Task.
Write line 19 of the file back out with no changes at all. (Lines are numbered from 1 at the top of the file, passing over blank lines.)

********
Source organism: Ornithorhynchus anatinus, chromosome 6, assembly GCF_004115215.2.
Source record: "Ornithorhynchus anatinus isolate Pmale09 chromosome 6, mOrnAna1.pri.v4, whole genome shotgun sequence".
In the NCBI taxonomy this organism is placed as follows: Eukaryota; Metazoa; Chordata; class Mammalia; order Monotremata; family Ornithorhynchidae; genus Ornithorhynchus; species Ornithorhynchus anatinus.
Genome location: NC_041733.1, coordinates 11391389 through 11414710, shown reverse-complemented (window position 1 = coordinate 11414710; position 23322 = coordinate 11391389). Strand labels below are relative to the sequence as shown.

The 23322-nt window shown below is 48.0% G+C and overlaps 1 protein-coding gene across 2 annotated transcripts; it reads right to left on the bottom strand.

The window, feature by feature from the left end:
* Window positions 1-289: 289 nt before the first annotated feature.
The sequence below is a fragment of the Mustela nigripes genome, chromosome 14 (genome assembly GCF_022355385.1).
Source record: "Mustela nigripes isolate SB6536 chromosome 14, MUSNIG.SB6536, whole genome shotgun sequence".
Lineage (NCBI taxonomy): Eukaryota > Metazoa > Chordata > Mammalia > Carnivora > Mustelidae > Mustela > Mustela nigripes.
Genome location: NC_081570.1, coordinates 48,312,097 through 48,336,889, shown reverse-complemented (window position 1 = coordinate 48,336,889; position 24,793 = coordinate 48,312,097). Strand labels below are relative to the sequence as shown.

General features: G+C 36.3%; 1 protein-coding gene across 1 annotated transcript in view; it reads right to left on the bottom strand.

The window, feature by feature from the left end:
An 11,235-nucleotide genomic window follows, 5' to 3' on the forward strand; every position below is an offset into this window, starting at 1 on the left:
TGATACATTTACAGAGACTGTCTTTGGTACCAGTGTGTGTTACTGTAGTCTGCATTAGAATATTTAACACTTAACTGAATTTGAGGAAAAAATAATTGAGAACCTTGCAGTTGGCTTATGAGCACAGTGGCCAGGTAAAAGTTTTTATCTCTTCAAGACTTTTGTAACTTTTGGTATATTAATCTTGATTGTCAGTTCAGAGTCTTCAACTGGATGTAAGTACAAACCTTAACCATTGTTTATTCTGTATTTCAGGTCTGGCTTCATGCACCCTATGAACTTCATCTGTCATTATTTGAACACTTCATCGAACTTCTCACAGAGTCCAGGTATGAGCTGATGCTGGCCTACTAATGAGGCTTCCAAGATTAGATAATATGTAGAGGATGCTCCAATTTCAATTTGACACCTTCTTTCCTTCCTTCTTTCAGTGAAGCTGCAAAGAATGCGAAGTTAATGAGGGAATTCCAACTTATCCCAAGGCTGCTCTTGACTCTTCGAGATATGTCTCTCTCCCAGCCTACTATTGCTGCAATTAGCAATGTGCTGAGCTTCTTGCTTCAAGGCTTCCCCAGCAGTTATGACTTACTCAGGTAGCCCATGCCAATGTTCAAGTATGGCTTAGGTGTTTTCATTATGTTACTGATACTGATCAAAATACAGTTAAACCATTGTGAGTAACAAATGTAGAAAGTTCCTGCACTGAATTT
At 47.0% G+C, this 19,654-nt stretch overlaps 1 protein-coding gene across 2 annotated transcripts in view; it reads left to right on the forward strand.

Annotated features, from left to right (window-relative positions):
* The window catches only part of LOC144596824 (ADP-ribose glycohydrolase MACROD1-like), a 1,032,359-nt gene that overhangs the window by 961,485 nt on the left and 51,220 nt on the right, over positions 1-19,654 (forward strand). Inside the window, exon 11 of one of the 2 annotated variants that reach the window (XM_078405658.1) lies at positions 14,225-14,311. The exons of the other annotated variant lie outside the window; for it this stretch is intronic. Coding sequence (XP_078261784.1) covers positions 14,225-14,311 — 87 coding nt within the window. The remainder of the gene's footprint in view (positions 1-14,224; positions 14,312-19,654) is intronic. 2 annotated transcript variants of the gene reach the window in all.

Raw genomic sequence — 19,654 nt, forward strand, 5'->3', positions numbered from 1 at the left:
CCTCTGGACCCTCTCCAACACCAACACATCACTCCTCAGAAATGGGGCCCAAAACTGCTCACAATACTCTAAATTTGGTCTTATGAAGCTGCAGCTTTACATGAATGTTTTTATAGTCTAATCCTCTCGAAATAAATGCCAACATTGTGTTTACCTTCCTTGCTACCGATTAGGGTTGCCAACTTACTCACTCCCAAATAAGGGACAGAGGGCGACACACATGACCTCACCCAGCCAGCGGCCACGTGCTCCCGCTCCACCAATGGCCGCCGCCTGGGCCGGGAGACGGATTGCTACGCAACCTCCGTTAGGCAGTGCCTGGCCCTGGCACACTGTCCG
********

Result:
Raw genomic sequence — 19,654 nt, forward strand, 5'->3', positions numbered from 1 at the left: